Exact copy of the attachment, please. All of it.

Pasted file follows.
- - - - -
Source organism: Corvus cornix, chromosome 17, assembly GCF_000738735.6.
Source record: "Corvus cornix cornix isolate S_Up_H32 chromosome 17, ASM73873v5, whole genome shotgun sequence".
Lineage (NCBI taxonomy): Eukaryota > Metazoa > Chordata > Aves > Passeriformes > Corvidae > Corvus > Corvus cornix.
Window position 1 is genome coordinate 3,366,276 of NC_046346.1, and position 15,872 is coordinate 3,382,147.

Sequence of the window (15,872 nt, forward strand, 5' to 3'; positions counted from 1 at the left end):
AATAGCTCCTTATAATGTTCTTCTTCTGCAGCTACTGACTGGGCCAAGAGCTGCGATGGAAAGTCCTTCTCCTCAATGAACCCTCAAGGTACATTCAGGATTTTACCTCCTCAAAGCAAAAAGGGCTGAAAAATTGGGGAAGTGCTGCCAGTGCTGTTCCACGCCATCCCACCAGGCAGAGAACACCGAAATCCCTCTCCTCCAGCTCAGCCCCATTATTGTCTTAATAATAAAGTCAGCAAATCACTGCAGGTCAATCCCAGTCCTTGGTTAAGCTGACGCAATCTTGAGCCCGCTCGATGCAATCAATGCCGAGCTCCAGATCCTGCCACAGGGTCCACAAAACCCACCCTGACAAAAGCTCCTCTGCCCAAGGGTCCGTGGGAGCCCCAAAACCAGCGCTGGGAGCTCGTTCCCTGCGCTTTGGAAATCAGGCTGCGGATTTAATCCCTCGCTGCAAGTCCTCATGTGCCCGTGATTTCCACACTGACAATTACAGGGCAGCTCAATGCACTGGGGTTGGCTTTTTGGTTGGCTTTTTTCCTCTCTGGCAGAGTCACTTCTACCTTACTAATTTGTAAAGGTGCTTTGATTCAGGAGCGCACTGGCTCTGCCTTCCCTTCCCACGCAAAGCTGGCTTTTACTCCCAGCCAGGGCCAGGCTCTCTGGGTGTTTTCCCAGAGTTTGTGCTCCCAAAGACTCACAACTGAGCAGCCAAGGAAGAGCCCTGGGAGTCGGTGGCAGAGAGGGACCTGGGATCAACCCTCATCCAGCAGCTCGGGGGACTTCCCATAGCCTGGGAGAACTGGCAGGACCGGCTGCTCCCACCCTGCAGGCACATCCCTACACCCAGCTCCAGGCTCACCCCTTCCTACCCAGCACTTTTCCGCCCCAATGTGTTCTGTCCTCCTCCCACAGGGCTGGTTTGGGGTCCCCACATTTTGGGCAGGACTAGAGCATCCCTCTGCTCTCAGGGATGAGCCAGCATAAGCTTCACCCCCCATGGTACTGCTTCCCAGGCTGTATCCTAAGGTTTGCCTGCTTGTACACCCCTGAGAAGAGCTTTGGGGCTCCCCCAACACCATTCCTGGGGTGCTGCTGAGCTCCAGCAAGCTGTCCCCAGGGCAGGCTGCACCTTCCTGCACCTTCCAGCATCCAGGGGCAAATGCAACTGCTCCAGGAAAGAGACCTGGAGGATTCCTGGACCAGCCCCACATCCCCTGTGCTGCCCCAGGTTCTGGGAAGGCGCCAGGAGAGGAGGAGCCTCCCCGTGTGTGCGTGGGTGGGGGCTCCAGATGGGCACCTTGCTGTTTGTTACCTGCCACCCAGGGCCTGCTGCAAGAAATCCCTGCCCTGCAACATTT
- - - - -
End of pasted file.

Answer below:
Source organism: Corvus cornix, chromosome 17, assembly GCF_000738735.6.
Source record: "Corvus cornix cornix isolate S_Up_H32 chromosome 17, ASM73873v5, whole genome shotgun sequence".
Lineage (NCBI taxonomy): Eukaryota > Metazoa > Chordata > Aves > Passeriformes > Corvidae > Corvus > Corvus cornix.
Window position 1 is genome coordinate 3,366,276 of NC_046346.1, and position 15,872 is coordinate 3,382,147.

Sequence of the window (15,872 nt, forward strand, 5' to 3'; positions counted from 1 at the left end):
AATAGCTCCTTATAATGTTCTTCTTCTGCAGCTACTGACTGGGCCAAGAGCTGCGATGGAAAGTCCTTCTCCTCAATGAACCCTCAAGGTACATTCAGGATTTTACCTCCTCAAAGCAAAAAGGGCTGAAAAATTGGGGAAGTGCTGCCAGTGCTGTTCCACGCCATCCCACCAGGCAGAGAACACCGAAATCCCTCTCCTCCAGCTCAGCCCCATTATTGTCTTAATAATAAAGTCAGCAAATCACTGCAGGTCAATCCCAGTCCTTGGTTAAGCTGACGCAATCTTGAGCCCGCTCGATGCAATCAATGCCGAGCTCCAGATCCTGCCACAGGGTCCACAAAACCCACCCTGACAAAAGCTCCTCTGCCCAAGGGTCCGTGGGAGCCCCAAAACCAGCGCTGGGAGCTCGTTCCCTGCGCTTTGGAAATCAGGCTGCGGATTTAATCCCTCGCTGCAAGTCCTCATGTGCCCGTGATTTCCACACTGACAATTACAGGGCAGCTCAATGCACTGGGGTTGGCTTTTTGGTTGGCTTTTTTCCTCTCTGGCAGAGTCACTTCTACCTTACTAATTTGTAAAGGTGCTTTGATTCAGGAGCGCACTGGCTCTGCCTTCCCTTCCCACGCAAAGCTGGCTTTTACTCCCAGCCAGGGCCAGGCTCTCTGGGTGTTTTCCCAGAGTTTGTGCTCCCAAAGACTCACAACTGAGCAGCCAAGGAAGAGCCCTGGGAGTCGGTGGCAGAGAGGGACCTGGGATCAACCCTCATCCAGCAGCTCGGGGGACTTCCCATAGCCTGGGAGAACTGGCAGGACCGGCTGCTCCCACCCTGCAGGCACATCCCTACACCCAGCTCCAGGCTCACCCCTTCCTACCCAGCACTTTTCCGCCCCAATGTGTTCTGTCCTCCTCCCACAGGGCTGGTTTGGGGTCCCCACATTTTGGGCAGGACTAGAGCATCCCTCTGCTCTCAGGGATGAGCCAGCATAAGCTTCACCCCCCATGGTACTGCTTCCCAGGCTGTATCCTAAGGTTTGCCTGCTTGTACACCCCTGAGAAGAGCTTTGGGGCTCCCCCAACACCATTCCTGGGGTGCTGCTGAGCTCCAGCAAGCTGTCCCCAGGGCAGGCTGCACCTTCCTGCACCTTCCAGCATCCAGGGGCAAATGCAACTGCTCCAGGAAAGAGACCTGGAGGATTCCTGGACCAGCCCCACATCCCCTGTGCTGCCCCAGGTTCTGGGAAGGCGCCAGGAGAGGAGGAGCCTCCCCGTGTGTGCGTGGGTGGGGGCTCCAGATGGGCACCTTGCTGTTTGTTACCTGCCACCCAGGGCCTGCTGCAAGAAATCCCTGCCCTGCAACATTT